July 17, 2016

I have two theories. There’s bound to be some graphic shit in the next paragraphs. Just to warn you.

The first theory is that something happened to his bike, and he lost control and it hit a tree and he had a massive head trauma that killed him before he hit the ground. The flaw in this theory is what a careful and trained motorcycle rider he was (ugh, the past tense!). He would have thrown himself off that motorcycle. He may be mangled, but he would not have hit that tree with his head if there was anyway he was conscious. He knew how to crash. He’d practiced that.

Theory two is a heart attack. He had lost 80 pounds in the two years since we reconnected. I think he was over 250 at his heaviest, and he was only 5’10” (there’s that damn past tense again). He was smoking hot, weighing around 175 when we were together.

I’m not a fat hater. But I see pictures of him heavy, I remet him heavy, and he was barely there. When he first came over, I saw him in his sexy green eyes, but the rest of him wasn’t Rupert, the wiry short kid I smoked weed with and slept with his best friend as a teenager. I would have walked by him on the street like that, not recognized him. It had been 20 years. Depressed from his parents death, Alexius’s death, his beloved Chesapeake Bay retriever Roscoe P. Dawg’s death, and his second divorce. Chain smoking. On cholesterol meds. Bitter.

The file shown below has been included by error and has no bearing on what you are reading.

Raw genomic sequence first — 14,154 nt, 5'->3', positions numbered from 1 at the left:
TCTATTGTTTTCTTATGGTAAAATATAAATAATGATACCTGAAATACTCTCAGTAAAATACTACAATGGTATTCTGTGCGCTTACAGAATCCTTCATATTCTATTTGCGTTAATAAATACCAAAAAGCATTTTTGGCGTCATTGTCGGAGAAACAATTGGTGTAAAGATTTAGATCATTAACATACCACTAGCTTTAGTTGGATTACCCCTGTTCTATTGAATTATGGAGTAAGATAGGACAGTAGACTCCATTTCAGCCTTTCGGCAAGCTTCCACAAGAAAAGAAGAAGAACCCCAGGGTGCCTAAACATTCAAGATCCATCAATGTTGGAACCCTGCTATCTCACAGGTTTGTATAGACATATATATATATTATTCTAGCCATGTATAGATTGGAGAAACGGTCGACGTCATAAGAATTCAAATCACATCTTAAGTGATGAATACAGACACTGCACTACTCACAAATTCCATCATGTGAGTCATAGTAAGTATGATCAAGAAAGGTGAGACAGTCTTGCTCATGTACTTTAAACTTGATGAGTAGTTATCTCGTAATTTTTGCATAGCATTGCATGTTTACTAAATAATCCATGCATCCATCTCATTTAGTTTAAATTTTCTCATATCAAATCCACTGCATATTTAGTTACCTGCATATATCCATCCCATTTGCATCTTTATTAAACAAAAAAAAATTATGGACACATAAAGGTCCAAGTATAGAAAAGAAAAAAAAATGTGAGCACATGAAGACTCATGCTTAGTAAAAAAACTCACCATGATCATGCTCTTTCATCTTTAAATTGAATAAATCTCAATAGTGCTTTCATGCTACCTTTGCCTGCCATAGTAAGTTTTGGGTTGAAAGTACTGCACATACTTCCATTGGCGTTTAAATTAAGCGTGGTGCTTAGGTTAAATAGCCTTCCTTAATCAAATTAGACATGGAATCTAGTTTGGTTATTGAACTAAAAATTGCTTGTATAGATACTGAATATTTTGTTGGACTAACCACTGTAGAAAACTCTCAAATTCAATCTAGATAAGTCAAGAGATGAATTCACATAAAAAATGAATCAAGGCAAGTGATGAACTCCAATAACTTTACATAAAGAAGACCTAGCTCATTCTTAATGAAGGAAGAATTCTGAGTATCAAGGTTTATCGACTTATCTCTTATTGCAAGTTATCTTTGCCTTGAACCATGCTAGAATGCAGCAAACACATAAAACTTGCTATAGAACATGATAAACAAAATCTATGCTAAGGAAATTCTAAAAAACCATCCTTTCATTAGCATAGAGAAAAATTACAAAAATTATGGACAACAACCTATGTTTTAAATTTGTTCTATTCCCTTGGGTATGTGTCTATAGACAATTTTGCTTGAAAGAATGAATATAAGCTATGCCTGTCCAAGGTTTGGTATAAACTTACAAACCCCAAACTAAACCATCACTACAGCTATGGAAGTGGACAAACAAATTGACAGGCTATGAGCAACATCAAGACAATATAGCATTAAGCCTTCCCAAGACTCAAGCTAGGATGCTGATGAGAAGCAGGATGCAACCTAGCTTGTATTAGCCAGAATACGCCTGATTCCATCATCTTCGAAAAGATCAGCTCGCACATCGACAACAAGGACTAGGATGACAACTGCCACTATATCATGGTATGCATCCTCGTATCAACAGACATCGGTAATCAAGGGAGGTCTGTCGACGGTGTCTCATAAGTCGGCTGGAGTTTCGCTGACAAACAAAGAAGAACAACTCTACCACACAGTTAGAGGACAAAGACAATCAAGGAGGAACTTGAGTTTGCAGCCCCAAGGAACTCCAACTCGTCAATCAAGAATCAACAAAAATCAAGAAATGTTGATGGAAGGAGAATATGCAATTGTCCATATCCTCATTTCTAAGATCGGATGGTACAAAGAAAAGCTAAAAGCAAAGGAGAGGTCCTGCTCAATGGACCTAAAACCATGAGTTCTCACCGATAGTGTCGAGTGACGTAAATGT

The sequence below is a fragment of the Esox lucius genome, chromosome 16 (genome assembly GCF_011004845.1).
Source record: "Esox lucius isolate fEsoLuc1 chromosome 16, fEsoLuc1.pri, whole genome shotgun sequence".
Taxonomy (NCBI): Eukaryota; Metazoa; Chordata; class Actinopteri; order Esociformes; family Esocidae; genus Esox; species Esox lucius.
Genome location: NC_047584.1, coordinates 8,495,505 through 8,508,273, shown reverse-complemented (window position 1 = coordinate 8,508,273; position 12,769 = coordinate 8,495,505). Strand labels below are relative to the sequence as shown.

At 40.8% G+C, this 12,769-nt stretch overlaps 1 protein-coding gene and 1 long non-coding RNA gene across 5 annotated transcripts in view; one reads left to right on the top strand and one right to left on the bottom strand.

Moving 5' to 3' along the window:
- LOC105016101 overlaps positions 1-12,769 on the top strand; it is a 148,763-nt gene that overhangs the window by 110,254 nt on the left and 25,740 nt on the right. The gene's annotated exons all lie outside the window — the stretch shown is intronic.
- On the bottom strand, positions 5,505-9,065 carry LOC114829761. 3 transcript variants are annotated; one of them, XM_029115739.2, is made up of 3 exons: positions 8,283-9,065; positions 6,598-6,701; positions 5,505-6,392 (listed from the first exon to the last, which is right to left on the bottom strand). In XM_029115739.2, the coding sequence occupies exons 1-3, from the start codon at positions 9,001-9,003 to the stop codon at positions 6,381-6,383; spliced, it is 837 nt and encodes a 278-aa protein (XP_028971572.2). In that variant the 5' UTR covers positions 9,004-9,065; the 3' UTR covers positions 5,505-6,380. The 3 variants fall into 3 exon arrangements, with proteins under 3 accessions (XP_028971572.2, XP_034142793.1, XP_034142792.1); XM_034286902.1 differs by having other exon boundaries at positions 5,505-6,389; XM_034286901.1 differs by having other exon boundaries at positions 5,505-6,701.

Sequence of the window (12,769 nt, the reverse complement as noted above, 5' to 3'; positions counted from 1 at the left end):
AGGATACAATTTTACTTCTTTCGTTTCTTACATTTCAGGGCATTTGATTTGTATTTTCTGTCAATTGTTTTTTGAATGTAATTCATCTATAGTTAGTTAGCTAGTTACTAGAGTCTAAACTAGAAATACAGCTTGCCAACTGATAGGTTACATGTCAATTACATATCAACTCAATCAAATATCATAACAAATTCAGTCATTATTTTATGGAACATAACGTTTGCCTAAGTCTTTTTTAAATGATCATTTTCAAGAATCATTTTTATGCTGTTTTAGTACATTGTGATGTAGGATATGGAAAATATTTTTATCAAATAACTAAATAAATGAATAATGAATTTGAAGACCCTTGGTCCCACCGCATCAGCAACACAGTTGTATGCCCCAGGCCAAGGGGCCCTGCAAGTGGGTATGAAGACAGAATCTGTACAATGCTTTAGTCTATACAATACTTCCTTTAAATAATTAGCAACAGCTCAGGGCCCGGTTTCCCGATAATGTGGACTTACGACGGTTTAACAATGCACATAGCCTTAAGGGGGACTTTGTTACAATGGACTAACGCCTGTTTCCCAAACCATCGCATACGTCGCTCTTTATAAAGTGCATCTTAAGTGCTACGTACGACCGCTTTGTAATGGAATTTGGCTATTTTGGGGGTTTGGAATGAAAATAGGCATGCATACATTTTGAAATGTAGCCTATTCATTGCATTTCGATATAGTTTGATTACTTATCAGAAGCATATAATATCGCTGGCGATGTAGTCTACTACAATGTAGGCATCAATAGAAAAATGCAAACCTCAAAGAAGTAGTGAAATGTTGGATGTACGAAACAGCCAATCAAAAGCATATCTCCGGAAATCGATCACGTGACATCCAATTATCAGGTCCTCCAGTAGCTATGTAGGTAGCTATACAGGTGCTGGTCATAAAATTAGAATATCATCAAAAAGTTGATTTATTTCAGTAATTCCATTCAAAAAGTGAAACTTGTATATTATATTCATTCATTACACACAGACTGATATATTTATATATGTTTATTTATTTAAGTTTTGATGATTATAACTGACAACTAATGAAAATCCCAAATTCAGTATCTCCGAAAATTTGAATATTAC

I think he had a heart attack on that motorcycle.

I think his left side seized up, and he couldn’t grab the brakes. His right side clenched in pain, and he gave the motorcycle too much gas. He lost consciousness, and he hit that tree so hard that he was dead before he hit the ground.

It’s so awful. It’s the end of my world whatever happened. But somehow, it makes me a little more at ease to think it was his time, that heart attack could have killed him in front of our friends, or me, or my kids, or at work. But it happened on his motorcycle, doing what he loved, heading back to my house (I’m listed as his final destination on his death certificate), to be with my friends that were now his friends. The people he’d told that day how excited he was to meet up with me in Greece, how madly in love with me he was, and how he was the happiest he’d ever been in his whole life.

I think he had a heart attack on that bike, and I think he would be gone now anyway.

Either way, he’s still gone, and it doesn’t matter. But I’m alive, and I need to make sense of it.

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